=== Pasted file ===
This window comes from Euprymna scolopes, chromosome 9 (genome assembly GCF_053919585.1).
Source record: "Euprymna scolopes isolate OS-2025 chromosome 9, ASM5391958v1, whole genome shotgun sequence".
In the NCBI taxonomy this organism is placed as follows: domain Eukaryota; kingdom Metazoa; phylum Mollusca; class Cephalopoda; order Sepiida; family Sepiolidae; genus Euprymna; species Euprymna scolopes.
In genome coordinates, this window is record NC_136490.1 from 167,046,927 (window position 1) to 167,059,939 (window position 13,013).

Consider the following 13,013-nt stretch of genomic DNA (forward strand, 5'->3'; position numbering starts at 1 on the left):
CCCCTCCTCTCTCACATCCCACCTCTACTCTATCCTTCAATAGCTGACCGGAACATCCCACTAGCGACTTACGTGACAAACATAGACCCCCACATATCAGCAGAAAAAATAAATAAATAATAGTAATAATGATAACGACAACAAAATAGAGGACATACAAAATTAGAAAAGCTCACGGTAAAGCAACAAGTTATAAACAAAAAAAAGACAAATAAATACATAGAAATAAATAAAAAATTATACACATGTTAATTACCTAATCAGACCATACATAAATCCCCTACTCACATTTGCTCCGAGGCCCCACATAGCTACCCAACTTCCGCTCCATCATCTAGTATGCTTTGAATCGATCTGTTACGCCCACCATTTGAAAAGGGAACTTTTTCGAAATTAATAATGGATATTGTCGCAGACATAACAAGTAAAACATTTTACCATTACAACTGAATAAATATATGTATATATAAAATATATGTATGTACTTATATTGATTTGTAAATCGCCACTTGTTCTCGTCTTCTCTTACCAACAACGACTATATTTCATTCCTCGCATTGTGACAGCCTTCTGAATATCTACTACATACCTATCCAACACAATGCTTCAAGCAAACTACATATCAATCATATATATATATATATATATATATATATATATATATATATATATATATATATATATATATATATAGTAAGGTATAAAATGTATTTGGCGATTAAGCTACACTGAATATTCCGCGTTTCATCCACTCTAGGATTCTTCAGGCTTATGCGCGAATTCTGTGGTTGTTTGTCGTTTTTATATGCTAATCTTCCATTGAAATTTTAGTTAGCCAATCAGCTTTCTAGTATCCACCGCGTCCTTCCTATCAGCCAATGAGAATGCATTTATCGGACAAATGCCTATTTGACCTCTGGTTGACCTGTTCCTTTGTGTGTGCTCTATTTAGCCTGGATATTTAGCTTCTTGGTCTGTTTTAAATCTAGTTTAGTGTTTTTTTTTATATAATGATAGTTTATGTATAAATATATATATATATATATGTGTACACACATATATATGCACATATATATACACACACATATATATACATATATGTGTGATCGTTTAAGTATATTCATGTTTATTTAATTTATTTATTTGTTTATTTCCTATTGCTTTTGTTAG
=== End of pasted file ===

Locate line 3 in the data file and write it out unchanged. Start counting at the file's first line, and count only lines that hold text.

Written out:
In the NCBI taxonomy this organism is placed as follows: domain Eukaryota; kingdom Metazoa; phylum Mollusca; class Cephalopoda; order Sepiida; family Sepiolidae; genus Euprymna; species Euprymna scolopes.